It was her Groundhog Day moment. Catherine Dugan O'Connor was just out of law school and clerking for a federal judge when she found herself reviewing what seemed like the same arguments in a time loop, repeating again and again.
An author had ﬁled a $15 million lawsuit over the premise of the movie Groundhog Day – where Bill Murray wakes up every day to relive the same events. The author claimed the movie had copied the idea from a book he'd written. As Judge Denny Chin's law clerk, O'Connor spent weeks poring over both book and movie versions of essentially the same story. "At one point, it really got to be like the same day repeating itself," O'Connor said.
It's a theme that has come up again and again in O'Connor's work. Early in her career, she worked mainly on large intellectual property cases, which can be grueling and take years to resolve. Yet, O'Connor credits these experiences with expanding her knowledge of IP law and sharpening her analytical and writing skills.
Flashing forward, as a Day Pitney partner, O'Connor's typical day is anything but repetitive. In addition to IP litigation, she now focuses on IP counseling and strategy for clients ranging from start-ups to large multinational corporations, such as the LEGO Group of companies. O'Connor helps clients identify, protect and enforce their IP rights, including trademarks. She also advises clients regarding marketing and promotion law, assisting with their sweepstakes and contest promotions, an area of interest to O'Connor, who studied Marketing as an undergraduate at the UConn School of Business. "Working with clients to protect their creative assets means there is always a new challenge," says O'Connor.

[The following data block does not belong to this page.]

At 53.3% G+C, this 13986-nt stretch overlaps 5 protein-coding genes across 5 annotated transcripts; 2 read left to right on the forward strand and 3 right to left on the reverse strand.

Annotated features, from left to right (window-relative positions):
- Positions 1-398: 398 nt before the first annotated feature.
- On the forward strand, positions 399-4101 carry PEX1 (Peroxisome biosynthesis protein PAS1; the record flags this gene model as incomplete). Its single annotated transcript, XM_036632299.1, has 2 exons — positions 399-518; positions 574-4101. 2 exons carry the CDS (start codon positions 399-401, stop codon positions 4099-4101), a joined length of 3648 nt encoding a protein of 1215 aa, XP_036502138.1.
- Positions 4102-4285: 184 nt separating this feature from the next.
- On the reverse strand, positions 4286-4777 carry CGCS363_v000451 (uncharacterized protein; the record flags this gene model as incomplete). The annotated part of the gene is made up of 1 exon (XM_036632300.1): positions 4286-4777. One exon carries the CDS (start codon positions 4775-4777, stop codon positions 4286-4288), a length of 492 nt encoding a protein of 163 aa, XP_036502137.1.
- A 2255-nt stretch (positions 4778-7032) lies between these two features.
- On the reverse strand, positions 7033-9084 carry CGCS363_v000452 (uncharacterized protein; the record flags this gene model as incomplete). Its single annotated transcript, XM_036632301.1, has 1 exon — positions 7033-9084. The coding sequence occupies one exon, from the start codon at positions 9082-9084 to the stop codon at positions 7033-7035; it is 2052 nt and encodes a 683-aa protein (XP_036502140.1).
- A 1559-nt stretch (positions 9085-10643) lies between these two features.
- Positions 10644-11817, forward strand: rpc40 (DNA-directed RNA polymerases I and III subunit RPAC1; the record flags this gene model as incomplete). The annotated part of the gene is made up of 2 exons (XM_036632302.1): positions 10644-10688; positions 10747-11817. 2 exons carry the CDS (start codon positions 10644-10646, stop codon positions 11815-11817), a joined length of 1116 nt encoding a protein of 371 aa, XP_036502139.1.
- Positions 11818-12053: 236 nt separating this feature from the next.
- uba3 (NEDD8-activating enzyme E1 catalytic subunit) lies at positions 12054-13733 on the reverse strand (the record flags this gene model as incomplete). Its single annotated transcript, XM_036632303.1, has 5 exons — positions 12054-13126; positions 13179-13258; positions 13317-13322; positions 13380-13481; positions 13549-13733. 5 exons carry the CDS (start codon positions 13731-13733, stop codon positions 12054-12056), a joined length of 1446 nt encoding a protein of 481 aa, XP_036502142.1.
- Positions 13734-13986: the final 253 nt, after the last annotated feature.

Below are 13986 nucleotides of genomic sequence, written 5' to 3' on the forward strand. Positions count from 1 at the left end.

"I appreciate her ability to succinctly explain all options with regard to the decisions we make concerning our IP and the challenges we sometimes face," says one client, Susan Criscione, Innovation and IP coordinator for cosmetics manufacturer Mana Products. "She covers all the bases."
O'Connor enjoys applying lessons from her past to help clients navigate today's fast-paced business and legal environments. Whether it is tapping into her undergraduate studies, harkening back to her clerking days with Judge Chin or applying the lessons from her legal practice, she seeks to provide thoughtful yet timely advice to clients, who are often faced with deadlines of their own. "Helping clients solve problems is the best part of my job."
O'Connor also enjoys volunteering at her church, spending time with her two children and helping at their schools.
INTELLECTUAL PROPERTY AND TECHNOLOGY
St. John's University School of Law, J.D., summa cum laude, 1995
University of Connecticut, B.S., cum laude, 1990
Admissions: Connecticut, New York